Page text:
Flex Panel Saddles – Why the bad rap?

The Discussion that Started this Post

I recently had a brief discussion on a Facebook Group with the admin of the group about the Evolutionary Saddle.   

They were concerned about its functionality comparing it to any fixed tree saddle. Disagreeing with me because of the long history of poorly engineered panels or panels that broke down soring horses severely.

All legitimate reasons to be apprehensive.  Although to disregard the idea entirely because of these inferior predecessors is a shame.

Only because I can provide the science and the experiences to support my position.

I am a saddler that also rides in my own saddles on my horses and on any others as well.

The Invitation

I invited them to come ride with me in one of my saddles.  If they were not near enough, that if they ever get an opportunity to see or ride in one that they should take that opportunity to see for themselves the uniqueness that is the System X panel.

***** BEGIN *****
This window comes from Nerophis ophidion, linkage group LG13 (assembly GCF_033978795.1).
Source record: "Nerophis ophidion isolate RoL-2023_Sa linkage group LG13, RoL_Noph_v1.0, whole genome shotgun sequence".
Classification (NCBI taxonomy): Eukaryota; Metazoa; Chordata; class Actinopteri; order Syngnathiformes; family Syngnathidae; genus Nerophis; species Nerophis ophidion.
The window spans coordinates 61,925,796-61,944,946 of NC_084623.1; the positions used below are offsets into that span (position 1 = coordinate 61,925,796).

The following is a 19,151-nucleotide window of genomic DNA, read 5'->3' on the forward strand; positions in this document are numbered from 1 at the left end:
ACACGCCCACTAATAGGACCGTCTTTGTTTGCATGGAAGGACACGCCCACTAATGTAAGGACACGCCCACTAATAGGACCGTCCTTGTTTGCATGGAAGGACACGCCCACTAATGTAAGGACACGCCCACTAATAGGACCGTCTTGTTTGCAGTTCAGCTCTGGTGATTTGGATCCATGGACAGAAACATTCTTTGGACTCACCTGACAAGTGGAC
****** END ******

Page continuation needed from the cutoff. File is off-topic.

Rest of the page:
Planned, engineered and continually improved for the comfort and safety of both horse and rider.

My First Encounters

The first time I heard of a flex panel saddle was probably close to 35 years ago now at the Midwest Horse Fair in Madison, WI where an OrthoFlex dealer had a booth and was giving demonstrations all day long for small crowds.

I asked the same questions I am presented with a lot. What about the four posts creating pressure points that they claimed to alleviate? Those first generations were just a single layer of delrin and it provided minimal to what the panels are layered with now.